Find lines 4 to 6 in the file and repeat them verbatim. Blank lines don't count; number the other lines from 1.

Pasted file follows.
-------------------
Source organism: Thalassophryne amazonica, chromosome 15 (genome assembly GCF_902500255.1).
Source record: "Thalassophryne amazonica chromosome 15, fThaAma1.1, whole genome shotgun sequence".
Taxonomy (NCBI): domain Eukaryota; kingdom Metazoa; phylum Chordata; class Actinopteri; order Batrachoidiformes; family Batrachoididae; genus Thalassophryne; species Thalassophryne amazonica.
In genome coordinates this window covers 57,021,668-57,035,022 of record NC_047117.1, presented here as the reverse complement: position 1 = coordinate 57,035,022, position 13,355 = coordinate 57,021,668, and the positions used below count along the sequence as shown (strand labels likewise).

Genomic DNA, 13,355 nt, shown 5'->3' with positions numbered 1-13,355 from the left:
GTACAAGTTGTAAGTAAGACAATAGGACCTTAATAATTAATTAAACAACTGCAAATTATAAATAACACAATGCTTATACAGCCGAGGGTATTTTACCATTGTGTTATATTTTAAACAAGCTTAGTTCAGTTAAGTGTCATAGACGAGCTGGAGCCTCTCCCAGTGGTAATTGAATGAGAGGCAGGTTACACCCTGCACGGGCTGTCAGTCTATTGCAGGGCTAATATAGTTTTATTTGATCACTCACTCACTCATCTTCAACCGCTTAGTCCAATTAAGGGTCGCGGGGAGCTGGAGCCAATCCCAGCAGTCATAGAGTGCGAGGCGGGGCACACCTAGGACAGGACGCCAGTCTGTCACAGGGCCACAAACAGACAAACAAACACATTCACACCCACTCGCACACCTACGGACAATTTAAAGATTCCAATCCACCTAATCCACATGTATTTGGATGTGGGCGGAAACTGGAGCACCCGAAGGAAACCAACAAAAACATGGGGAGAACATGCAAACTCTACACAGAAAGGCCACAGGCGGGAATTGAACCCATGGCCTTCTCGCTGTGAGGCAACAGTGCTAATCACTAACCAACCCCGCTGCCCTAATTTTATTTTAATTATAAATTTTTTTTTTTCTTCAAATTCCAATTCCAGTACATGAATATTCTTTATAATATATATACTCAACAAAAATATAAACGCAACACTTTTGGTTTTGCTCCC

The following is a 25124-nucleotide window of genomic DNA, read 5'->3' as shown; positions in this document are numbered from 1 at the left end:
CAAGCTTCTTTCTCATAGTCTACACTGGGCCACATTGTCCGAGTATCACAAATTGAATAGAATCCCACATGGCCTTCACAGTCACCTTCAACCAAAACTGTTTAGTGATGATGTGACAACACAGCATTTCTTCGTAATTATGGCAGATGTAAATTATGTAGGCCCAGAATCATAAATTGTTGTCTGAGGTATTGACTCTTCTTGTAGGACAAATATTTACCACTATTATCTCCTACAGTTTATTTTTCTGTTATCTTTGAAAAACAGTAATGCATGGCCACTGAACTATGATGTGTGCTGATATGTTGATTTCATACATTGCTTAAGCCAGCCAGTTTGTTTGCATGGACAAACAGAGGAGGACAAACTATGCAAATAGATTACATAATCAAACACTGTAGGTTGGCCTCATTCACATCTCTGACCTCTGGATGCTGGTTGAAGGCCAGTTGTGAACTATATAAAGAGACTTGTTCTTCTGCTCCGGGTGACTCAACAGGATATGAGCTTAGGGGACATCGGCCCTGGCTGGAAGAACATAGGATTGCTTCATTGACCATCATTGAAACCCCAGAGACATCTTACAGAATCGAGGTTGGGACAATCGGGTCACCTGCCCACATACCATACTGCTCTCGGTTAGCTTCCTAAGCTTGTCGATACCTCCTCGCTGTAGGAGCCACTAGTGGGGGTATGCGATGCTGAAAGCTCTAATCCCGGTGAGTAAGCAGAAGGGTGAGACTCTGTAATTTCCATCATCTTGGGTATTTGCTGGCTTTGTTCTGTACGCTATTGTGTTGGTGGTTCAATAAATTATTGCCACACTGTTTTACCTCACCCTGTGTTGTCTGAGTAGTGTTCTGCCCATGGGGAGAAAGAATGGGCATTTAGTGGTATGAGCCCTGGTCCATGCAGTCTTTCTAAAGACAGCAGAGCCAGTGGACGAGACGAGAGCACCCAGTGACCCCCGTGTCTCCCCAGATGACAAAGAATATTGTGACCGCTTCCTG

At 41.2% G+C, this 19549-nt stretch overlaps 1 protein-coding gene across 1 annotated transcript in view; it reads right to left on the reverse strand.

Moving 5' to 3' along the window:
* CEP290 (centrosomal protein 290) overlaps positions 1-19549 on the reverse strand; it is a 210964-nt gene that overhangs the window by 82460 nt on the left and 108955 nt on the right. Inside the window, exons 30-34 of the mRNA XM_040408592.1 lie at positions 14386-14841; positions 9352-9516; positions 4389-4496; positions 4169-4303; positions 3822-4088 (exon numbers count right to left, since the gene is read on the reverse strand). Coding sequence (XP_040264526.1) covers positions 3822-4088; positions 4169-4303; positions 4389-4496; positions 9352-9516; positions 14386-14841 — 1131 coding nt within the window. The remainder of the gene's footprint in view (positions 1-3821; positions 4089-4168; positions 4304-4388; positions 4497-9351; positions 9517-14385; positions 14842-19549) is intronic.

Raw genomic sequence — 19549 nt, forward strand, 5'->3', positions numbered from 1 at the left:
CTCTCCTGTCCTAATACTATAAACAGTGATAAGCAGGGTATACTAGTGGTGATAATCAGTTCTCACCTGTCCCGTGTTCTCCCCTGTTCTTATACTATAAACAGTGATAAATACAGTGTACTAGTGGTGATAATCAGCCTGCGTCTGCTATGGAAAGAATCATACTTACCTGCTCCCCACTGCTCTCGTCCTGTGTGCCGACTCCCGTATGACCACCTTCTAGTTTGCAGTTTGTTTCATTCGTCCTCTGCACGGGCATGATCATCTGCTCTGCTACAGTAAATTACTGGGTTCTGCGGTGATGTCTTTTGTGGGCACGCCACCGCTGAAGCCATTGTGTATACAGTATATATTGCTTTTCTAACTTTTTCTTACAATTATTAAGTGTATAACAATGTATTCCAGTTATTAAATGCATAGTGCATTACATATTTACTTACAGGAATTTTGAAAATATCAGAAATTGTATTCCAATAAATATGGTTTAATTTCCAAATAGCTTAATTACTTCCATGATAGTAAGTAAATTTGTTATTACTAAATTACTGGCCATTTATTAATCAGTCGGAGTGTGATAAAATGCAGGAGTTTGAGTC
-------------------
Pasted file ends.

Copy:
In genome coordinates this window covers 57,021,668-57,035,022 of record NC_047117.1, presented here as the reverse complement: position 1 = coordinate 57,035,022, position 13,355 = coordinate 57,021,668, and the positions used below count along the sequence as shown (strand labels likewise).

Genomic DNA, 13,355 nt, shown 5'->3' with positions numbered 1-13,355 from the left:
GTACAAGTTGTAAGTAAGACAATAGGACCTTAATAATTAATTAAACAACTGCAAATTATAAATAACACAATGCTTATACAGCCGAGGGTATTTTACCATTGTGTTATATTTTAAACAAGCTTAGTTCAGTTAAGTGTCATAGACGAGCTGGAGCCTCTCCCAGTGGTAATTGAATGAGAGGCAGGTTACACCCTGCACGGGCTGTCAGTCTATTGCAGGGCTAATATAGTTTTATTTGATCACTCACTCACTCATCTTCAACCGCTTAGTCCAATTAAGGGTCGCGGGGAGCTGGAGCCAATCCCAGCAGTCATAGAGTGCGAGGCGGGGCACACCTAGGACAGGACGCCAGTCTGTCACAGGGCCACAAACAGACAAACAAACACATTCACACCCACTCGCACACCTACGGACAATTTAAAGATTCCAATCCACCTAATCCACATGTATTTGGATGTGGGCGGAAACTGGAGCACCCGAAGGAAACCAACAAAAACATGGGGAGAACATGCAAACTCTACACAGAAAGGCCACAGGCGGGAATTGAACCCATGGCCTTCTCGCTGTGAGGCAACAGTGCTAATCACTAACCAACCCCGCTGCCCTAATTTTATTTTAATTATAAATTTTTTTTTTTCTTCAAATTCCAATTCCAGTACATGAATATTCTTTATAATATATATACTCAACAAAAATATAAACGCAACACTTTTGGTTTTGCTCCC